After trying not to fall over the outstretched legs of the family sitting in the armchairs upstairs, in the children’s department, I eventually found Malorie Blackman’s Crossfire. It had a ‘second book half price’ sticker, so I thought ‘Great!’ Because I was buying several books.

But there was no other book from my list.

I hobbled downstairs again and looked for the adult books on the list. Good Omens is not shelved under Pratchett, and after a bit I discovered it under Gaiman. Then I saw one with a nicer cover on one of the tables.

After which I found no more books [from my list].

I know. I could have ordered them online, to pick up in the shop. I just didn’t think I’d have to. They were all new novels by big names. To be fair, they had every single Skulduggery Pleasant book except for the new one. And that was the one I needed.

My next solution was to look for the books in the Charlotte Square festival bookshop. And three of them were available. I deemed one too expensive. It’s a hardback, which I hadn’t counted on. The other two were also hardbacks and so huge I came to the conclusion there was no way I’d walk round carrying them along with my daily burden.

All this makes online shopping quite attractive. I haven’t decided what I’ll do yet.

Farewell to EIBF 2019

Tom Palmer and Alex Wheatle

This may surprise you, but I occasionally wonder if I’m doing the right thing. In this case the ‘thing’ is children’s books and their authors. But the event honouring Judith Kerr this week, proved to me I was in the right place, and not even crime – the fictional kind – can hope to reach such heights, pleasant though it it.

George Street

There was such a perfect feeling of how good it can be, and I suspect that this is hard to achieve away from children’s books.

And chatting to Chris Close about Judith, I was pleased to find that he too had special memories of her. I was also a little surprised to discover that while he couldn’t instantly recall Daniel Hahn’s name when he walked past, he knows perfectly well what t-shirt Daniel wore in 2010. As you do.

What I was really wanting was to talk to Chris about his photo of Sheila Kanani [in Space], and I like the way he remembers virtually all the people he has shot in his spot in Yurt Gardens. Apparently most of Space this time was made up of St Abb’s Head, which I suppose is the photographer’s ‘bottle of washing up liquid’ in using whatever comes to hand.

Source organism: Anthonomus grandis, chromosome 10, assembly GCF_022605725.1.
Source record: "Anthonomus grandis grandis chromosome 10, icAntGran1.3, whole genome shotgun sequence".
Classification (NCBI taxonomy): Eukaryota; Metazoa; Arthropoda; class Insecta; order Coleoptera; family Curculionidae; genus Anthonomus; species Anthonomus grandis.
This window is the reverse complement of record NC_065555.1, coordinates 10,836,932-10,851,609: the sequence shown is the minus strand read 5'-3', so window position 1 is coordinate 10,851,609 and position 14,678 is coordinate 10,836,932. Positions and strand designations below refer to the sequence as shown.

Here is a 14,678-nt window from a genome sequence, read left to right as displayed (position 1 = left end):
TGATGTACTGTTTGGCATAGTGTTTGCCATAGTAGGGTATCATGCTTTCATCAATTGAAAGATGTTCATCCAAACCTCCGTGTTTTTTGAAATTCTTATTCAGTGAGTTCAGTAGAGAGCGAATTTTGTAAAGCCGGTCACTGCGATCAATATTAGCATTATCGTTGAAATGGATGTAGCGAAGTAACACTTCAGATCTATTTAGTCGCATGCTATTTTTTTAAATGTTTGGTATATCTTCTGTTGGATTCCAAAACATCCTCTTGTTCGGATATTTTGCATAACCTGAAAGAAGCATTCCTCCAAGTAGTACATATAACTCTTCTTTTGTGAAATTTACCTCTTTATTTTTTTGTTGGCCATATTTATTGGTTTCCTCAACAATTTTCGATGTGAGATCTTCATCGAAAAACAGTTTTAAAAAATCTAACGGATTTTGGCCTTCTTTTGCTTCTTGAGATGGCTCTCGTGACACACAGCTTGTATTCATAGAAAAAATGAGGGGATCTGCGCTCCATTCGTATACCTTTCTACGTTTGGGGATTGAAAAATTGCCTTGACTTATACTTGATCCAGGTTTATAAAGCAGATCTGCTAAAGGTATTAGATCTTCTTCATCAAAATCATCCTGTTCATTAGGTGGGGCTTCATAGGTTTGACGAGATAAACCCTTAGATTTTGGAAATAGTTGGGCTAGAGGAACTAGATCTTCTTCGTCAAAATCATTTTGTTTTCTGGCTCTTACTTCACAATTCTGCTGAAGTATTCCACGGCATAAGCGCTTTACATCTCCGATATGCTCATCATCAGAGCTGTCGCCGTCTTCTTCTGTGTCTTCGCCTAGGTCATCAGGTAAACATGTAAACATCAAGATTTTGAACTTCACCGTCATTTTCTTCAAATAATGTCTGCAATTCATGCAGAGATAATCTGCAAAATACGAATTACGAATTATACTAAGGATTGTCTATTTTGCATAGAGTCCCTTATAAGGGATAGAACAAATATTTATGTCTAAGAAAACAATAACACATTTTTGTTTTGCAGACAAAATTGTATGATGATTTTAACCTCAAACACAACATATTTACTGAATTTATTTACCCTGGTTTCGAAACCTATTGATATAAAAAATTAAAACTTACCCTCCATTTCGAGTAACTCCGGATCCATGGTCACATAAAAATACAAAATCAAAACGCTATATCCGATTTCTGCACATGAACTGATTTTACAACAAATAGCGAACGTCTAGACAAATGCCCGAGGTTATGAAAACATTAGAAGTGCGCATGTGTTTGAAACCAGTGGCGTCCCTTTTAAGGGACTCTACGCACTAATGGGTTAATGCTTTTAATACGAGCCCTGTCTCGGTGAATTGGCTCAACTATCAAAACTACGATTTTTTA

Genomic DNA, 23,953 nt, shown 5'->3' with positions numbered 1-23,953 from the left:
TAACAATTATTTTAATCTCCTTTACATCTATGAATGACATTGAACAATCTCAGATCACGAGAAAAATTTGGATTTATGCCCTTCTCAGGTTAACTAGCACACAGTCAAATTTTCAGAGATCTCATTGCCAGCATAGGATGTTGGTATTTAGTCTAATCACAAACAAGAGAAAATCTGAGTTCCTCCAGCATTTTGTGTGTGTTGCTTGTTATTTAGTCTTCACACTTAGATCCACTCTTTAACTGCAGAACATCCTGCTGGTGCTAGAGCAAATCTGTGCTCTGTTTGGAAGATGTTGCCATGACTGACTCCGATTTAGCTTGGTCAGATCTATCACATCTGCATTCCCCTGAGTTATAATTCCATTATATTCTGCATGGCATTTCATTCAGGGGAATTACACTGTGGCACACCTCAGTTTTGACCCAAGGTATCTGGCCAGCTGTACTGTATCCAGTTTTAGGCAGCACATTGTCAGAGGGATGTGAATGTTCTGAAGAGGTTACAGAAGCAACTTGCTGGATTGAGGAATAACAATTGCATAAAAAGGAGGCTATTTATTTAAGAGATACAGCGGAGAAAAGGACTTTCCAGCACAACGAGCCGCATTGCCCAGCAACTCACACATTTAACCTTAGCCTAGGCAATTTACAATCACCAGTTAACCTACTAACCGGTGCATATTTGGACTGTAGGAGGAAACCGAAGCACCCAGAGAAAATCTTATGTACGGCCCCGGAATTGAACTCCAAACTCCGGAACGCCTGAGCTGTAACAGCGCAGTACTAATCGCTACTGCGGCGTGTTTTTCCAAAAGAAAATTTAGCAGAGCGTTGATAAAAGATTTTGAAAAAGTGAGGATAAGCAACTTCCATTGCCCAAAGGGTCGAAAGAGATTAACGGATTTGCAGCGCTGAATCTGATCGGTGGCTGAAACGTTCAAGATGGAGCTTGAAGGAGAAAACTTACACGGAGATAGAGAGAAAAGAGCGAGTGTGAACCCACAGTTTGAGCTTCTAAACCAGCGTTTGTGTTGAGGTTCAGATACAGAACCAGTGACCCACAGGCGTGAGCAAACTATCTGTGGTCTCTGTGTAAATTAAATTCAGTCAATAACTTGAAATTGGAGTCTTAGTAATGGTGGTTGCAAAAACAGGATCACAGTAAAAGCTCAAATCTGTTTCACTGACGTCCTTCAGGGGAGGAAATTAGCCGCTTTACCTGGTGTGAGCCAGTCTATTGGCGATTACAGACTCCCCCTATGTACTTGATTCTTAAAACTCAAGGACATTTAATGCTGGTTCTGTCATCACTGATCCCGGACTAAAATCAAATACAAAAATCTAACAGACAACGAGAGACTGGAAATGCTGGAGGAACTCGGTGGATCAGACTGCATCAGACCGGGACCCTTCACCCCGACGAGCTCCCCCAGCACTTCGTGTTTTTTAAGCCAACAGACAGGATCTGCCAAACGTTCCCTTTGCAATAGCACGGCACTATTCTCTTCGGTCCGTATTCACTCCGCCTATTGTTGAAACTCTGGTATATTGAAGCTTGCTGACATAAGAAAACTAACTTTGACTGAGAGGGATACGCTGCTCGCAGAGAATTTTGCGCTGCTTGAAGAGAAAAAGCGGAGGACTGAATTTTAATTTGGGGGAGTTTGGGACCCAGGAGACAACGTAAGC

Sheila Kanani by Chris Close

When it doesn’t rain, the new style Yurt Gardens is a good place to hang, as proven by the gang of crime writers just round the corner from my sandwich spot. There’s ducks, Chris, and the passing through of many people, who either are very famous, or carrying trays of food. All are important. (Though no ‘Kevin Costner’ this year…)

Ian Rankin and Phill Jupitus

What’s always good in the festival’s second week are all the school children. They have come for the same thing as I have, and often getting the most exciting events combos. I even spied a few teens wearing the authorial blue lanyards the other day. Made me green with envy, that did.

It’s not only old age and feebleness that determines when I attend. Trains have a lot to do with it. They were better this year; partly to do with the new electric rolling stock (pardon me for getting nerdy), and partly because I tried to avoid the worst hours of the day. But when the doors refused to open as we got to Haymarket one day, I learned from the guard that it’s all down to computers now. I wish I didn’t know that!

Elizabeth Acevedo and Dean Atta

We mentioned teeth in connection with Mog’s nightmares. I haven’t been able to ignore the fact that so many authors also have teeth. Well, I suppose most people do, but I am always struck by the wide smiles, full of perfect teeth. And not just the Americans, either. I’ll be spending this winter practising smiling in front of the mirror, but am not hopeful.

Here’s to EIBF 2020, when we will see more clearly?

Jim Al-Khalili

(Most photos by Helen Giles)